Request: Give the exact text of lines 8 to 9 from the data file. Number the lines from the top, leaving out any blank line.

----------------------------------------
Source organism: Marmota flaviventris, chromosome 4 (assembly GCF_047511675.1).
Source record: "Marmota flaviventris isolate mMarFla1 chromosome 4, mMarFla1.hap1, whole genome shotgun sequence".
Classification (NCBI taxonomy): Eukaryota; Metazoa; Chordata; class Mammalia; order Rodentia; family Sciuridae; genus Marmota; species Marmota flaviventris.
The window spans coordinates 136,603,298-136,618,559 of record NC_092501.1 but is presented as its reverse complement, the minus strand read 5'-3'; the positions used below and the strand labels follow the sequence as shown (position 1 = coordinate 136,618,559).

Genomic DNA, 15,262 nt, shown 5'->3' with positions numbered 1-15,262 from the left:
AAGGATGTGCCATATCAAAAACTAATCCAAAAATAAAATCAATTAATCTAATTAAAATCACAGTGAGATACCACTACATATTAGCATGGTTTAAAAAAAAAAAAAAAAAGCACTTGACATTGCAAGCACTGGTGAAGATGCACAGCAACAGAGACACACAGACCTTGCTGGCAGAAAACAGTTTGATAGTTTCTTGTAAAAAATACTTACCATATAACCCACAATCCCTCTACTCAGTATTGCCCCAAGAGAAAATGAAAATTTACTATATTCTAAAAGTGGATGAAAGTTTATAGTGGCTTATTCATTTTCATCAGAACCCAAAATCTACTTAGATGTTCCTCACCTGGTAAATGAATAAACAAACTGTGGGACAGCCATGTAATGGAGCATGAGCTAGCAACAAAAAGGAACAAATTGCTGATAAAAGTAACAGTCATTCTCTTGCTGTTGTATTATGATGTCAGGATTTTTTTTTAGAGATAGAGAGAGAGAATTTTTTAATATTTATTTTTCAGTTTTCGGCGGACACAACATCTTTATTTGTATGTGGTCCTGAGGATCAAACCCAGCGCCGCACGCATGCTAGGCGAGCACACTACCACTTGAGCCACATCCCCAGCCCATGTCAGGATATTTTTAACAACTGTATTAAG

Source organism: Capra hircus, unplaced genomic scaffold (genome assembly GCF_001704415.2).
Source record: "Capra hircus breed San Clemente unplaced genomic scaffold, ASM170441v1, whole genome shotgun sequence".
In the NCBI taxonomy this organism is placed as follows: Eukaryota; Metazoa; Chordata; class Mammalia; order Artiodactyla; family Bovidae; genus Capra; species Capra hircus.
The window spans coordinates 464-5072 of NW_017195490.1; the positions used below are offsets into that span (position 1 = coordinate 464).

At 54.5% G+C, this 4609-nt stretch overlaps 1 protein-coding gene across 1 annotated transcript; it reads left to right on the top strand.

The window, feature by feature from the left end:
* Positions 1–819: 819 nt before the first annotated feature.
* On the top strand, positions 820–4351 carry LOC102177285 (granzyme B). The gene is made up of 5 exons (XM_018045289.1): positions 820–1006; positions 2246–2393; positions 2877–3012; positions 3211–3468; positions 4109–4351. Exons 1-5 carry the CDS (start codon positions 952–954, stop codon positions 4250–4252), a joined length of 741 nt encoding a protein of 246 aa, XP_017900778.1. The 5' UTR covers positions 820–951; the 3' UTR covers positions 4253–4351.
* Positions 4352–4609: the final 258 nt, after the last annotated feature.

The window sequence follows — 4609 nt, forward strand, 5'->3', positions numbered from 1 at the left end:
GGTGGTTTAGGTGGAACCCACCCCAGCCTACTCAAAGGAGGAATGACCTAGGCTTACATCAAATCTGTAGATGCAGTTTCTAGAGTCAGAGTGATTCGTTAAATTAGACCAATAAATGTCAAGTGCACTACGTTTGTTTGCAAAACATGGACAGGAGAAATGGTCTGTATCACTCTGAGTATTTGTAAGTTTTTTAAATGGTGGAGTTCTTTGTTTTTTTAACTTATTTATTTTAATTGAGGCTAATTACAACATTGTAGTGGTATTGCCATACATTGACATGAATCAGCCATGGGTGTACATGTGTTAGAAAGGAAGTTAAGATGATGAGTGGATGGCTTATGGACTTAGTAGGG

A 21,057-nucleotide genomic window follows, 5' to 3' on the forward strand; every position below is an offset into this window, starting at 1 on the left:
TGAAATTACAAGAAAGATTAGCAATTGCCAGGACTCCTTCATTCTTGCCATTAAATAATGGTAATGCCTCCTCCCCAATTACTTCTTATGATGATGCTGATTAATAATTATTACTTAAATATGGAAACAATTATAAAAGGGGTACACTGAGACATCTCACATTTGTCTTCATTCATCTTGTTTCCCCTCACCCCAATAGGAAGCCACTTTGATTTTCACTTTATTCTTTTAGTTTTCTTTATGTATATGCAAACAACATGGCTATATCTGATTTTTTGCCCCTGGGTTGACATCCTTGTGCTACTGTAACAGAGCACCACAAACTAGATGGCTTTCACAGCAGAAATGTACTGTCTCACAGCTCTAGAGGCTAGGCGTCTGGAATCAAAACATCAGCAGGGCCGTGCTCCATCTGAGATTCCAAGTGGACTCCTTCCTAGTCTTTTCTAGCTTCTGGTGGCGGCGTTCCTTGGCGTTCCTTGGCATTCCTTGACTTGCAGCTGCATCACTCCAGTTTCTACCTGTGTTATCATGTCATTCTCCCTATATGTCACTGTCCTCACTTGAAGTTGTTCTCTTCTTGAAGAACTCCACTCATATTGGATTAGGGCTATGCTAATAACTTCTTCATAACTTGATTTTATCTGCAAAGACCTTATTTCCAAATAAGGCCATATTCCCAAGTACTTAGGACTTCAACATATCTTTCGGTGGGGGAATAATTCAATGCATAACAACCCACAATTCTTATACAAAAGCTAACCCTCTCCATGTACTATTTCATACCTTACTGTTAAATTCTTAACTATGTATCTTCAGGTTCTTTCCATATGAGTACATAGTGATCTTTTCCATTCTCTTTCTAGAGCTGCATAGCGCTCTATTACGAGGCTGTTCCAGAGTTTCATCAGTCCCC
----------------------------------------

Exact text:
Source record: "Capra hircus breed San Clemente unplaced genomic scaffold, ASM170441v1, whole genome shotgun sequence".
In the NCBI taxonomy this organism is placed as follows: Eukaryota; Metazoa; Chordata; class Mammalia; order Artiodactyla; family Bovidae; genus Capra; species Capra hircus.